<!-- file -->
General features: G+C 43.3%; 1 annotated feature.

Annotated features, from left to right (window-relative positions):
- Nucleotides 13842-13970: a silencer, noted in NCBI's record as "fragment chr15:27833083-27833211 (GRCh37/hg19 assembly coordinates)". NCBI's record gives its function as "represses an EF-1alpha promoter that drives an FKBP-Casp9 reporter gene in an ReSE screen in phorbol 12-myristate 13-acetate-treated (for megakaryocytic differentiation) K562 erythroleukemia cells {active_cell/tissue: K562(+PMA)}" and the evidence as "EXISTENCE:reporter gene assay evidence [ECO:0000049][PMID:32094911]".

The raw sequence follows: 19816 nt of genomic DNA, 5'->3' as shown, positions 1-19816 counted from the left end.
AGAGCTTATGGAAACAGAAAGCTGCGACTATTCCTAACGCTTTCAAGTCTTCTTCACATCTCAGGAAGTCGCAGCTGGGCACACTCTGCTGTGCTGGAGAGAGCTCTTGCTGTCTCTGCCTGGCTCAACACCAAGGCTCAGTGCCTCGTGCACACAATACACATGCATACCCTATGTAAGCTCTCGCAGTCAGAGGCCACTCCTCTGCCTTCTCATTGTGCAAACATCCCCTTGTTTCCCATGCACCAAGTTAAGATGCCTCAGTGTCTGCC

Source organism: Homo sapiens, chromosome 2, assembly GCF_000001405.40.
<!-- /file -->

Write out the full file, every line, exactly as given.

General features: G+C 43.3%; 1 annotated feature.

Annotated features, from left to right (window-relative positions):
- Nucleotides 13842-13970: a silencer, noted in NCBI's record as "fragment chr15:27833083-27833211 (GRCh37/hg19 assembly coordinates)". NCBI's record gives its function as "represses an EF-1alpha promoter that drives an FKBP-Casp9 reporter gene in an ReSE screen in phorbol 12-myristate 13-acetate-treated (for megakaryocytic differentiation) K562 erythroleukemia cells {active_cell/tissue: K562(+PMA)}" and the evidence as "EXISTENCE:reporter gene assay evidence [ECO:0000049][PMID:32094911]".

The raw sequence follows: 19816 nt of genomic DNA, 5'->3' as shown, positions 1-19816 counted from the left end.
AGAGCTTATGGAAACAGAAAGCTGCGACTATTCCTAACGCTTTCAAGTCTTCTTCACATCTCAGGAAGTCGCAGCTGGGCACACTCTGCTGTGCTGGAGAGAGCTCTTGCTGTCTCTGCCTGGCTCAACACCAAGGCTCAGTGCCTCGTGCACACAATACACATGCATACCCTATGTAAGCTCTCGCAGTCAGAGGCCACTCCTCTGCCTTCTCATTGTGCAAACATCCCCTTGTTTCCCATGCACCAAGTTAAGATGCCTCAGTGTCTGCC

Source organism: Homo sapiens, chromosome 2, assembly GCF_000001405.40.